- Brookhaven conducts ambient radiological air monitoring to verify local air quality and assess possible environmental and health impacts from Lab operations. Data in 2007 showed that on-site radiological air quality was consistent with off-site measurements and with results from locations in New York State that are not located near radiological facilities. In 2007, the dose to a hypothetical member of the public exposed to the maximum level of radiation due to Laboratory air emissions was 0.06 millirem (mrem), or less than 0.03 percent of the average annual natural background level of radiation (approximately 300 mrems on Long Island) and well below the 10-mrem limit set by the EPA under the Clean Air Act.
- Waste-water discharges from Brookhaven’s sewage treatment plant, a discharge point regulated by the New York State Department of Environmental Conservation, were within the typical range of historical levels and were well below New York State Drinking Water Standards. The average tritium concentration of 57.4 picocuries per liter in the discharge was slightly higher than in 2006. Low-concentration releases of tritium are expected to continue as piping and tank systems at the High Flux Beam Reactor and the Brookhaven Medical Research Reactor are drained and dried out. Data from upstream, downstream, and control locations showed that the Peconic River water quality on site is indistinguishable from control locations (areas not influenced by Brookhaven operations).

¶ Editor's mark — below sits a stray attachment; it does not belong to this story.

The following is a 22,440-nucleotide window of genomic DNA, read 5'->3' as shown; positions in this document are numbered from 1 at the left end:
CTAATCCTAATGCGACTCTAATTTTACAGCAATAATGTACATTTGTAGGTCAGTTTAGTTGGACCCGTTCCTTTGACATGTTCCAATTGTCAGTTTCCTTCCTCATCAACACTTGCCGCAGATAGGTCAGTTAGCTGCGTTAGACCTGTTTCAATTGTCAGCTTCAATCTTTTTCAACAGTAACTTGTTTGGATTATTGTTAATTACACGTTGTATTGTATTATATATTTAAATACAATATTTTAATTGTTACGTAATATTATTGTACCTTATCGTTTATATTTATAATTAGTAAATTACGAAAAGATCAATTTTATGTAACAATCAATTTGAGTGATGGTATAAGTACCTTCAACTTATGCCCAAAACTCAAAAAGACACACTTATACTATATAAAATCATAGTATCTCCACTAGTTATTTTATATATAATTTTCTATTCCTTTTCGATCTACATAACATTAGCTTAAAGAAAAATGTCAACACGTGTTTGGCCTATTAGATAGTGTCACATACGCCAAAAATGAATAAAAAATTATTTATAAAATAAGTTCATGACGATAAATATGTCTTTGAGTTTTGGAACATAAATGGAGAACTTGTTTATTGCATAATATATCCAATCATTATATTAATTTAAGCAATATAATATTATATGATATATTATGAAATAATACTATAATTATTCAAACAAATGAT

Discharges to recharge basins showed low levels of volatile organic compounds (VOCs), principally disinfection byproducts generated by the use of chlorine for the control of bacteria and algae in cooling water systems.